Terri Seymour has been forced to defend the sound of her voice after she was criticised by some viewers following her appearance on ITV's Lorraine on Wednesday. The 47-year-old was filling in for Ross King as the guest showbiz presenter, but during her two appearances, some viewers were distracted by her "croaky" vocal cords and took to social media to complain.
However, Terri has since addressed the issues, revealing the heartbreaking reason behind why her voice sounds the way it does. Taking to Instagram, Simon Cowell's ex admitted that her huskier tone is a side effect of having lupus – an autoimmune disease that occurs when your body's immune system attacks your own tissues and organs. She explained: "I wouldn't normally do this but for those people commenting on my voice, I sound the way I do due to having lupus, which is an autoimmune disease. Over five million people suffer from this worldwide and I'm very proud to be an ambassador for @lupusla and to talk about this on behalf of others. Link is in my bio for more information on lupus. I hope you understand why I did this and I want to thank everyone for their messages of support."
MORE: Simon Cowell shows off unbelievable weight loss on red carpet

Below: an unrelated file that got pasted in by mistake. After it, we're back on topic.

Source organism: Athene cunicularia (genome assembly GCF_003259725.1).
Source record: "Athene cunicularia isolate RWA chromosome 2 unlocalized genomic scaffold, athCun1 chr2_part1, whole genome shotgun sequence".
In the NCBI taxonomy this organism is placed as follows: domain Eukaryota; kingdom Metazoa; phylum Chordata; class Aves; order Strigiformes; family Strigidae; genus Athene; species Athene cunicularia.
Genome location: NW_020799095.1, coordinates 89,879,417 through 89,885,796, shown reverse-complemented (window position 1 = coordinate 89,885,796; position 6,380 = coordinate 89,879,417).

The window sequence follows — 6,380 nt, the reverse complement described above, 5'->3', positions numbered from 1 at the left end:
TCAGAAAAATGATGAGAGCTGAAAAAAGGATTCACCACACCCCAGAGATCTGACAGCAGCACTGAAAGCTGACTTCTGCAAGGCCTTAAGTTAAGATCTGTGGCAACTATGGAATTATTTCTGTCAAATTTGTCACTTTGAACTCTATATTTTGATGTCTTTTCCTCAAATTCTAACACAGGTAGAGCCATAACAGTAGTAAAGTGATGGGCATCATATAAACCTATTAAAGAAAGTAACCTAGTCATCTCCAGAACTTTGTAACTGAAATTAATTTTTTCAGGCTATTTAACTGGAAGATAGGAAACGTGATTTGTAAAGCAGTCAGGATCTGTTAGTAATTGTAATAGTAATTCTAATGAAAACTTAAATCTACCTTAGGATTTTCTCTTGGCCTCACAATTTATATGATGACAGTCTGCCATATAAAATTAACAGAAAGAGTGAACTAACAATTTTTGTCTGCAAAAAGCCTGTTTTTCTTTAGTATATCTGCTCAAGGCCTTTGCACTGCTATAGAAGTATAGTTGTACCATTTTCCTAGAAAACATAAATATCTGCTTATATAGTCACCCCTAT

Terri was forced to defend her voice
MORE: Simon Cowell's son Eric looks so grown up in new photo
Back in 2010, Terri opened up about her gravelly voice, telling the Mail On Sunday: "You either love it or hate it. People know it’s me even if I have my back to them. My voice wasn’t like this before I got sick." Terri's doctor at the time, consultant rheumatologist Professor Graham Hughes, a world authority on the disease, also explained why her voice has been affected by lupus. He said: "The larynx is a jointed structure made of cartilage, so in patients who have rheumatoid symptoms it is possible the voice could be damaged."
Rheumatoid symptoms of lupus include raised red patches on the skin, a rash from sunlight, ulcers or open sores in the mouth or nose that are usually painless, and arthritis in at least two joints plus tenderness or swelling.
Like this story? Sign up to our newsletter to get other stories like this delivered straight to your inbox.